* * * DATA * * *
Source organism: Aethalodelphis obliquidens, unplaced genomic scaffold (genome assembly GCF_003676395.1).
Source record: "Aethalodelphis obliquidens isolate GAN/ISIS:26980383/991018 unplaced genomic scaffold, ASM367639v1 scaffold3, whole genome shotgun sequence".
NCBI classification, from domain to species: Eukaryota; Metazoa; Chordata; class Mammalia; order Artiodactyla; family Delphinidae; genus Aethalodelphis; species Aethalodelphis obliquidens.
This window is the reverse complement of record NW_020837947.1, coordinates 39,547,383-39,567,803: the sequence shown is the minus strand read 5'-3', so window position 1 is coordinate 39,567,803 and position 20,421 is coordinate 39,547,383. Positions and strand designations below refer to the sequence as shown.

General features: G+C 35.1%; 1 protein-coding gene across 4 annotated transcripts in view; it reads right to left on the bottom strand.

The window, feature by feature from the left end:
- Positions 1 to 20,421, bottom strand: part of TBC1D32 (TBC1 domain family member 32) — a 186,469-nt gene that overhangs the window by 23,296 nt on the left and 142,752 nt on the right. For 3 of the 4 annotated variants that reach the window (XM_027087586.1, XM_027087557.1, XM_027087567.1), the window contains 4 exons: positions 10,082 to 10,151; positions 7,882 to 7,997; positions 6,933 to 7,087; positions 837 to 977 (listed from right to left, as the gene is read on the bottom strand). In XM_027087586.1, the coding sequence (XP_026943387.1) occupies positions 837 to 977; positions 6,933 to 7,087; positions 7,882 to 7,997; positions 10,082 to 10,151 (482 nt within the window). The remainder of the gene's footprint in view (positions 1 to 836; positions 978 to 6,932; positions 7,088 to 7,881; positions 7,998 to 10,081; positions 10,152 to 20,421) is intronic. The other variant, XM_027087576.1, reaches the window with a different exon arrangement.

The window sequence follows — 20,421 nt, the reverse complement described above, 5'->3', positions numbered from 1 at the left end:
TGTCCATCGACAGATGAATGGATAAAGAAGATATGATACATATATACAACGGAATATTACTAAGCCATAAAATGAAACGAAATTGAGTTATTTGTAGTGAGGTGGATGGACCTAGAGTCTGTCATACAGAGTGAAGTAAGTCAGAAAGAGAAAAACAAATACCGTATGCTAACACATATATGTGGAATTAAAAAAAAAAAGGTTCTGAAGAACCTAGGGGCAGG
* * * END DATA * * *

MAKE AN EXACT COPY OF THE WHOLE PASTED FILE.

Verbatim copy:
Source organism: Aethalodelphis obliquidens, unplaced genomic scaffold (genome assembly GCF_003676395.1).
Source record: "Aethalodelphis obliquidens isolate GAN/ISIS:26980383/991018 unplaced genomic scaffold, ASM367639v1 scaffold3, whole genome shotgun sequence".
NCBI classification, from domain to species: Eukaryota; Metazoa; Chordata; class Mammalia; order Artiodactyla; family Delphinidae; genus Aethalodelphis; species Aethalodelphis obliquidens.
This window is the reverse complement of record NW_020837947.1, coordinates 39,547,383-39,567,803: the sequence shown is the minus strand read 5'-3', so window position 1 is coordinate 39,567,803 and position 20,421 is coordinate 39,547,383. Positions and strand designations below refer to the sequence as shown.

General features: G+C 35.1%; 1 protein-coding gene across 4 annotated transcripts in view; it reads right to left on the bottom strand.

The window, feature by feature from the left end:
- Positions 1 to 20,421, bottom strand: part of TBC1D32 (TBC1 domain family member 32) — a 186,469-nt gene that overhangs the window by 23,296 nt on the left and 142,752 nt on the right. For 3 of the 4 annotated variants that reach the window (XM_027087586.1, XM_027087557.1, XM_027087567.1), the window contains 4 exons: positions 10,082 to 10,151; positions 7,882 to 7,997; positions 6,933 to 7,087; positions 837 to 977 (listed from right to left, as the gene is read on the bottom strand). In XM_027087586.1, the coding sequence (XP_026943387.1) occupies positions 837 to 977; positions 6,933 to 7,087; positions 7,882 to 7,997; positions 10,082 to 10,151 (482 nt within the window). The remainder of the gene's footprint in view (positions 1 to 836; positions 978 to 6,932; positions 7,088 to 7,881; positions 7,998 to 10,081; positions 10,152 to 20,421) is intronic. The other variant, XM_027087576.1, reaches the window with a different exon arrangement.

The window sequence follows — 20,421 nt, the reverse complement described above, 5'->3', positions numbered from 1 at the left end:
TGTCCATCGACAGATGAATGGATAAAGAAGATATGATACATATATACAACGGAATATTACTAAGCCATAAAATGAAACGAAATTGAGTTATTTGTAGTGAGGTGGATGGACCTAGAGTCTGTCATACAGAGTGAAGTAAGTCAGAAAGAGAAAAACAAATACCGTATGCTAACACATATATGTGGAATTAAAAAAAAAAAGGTTCTGAAGAACCTAGGGGCAGG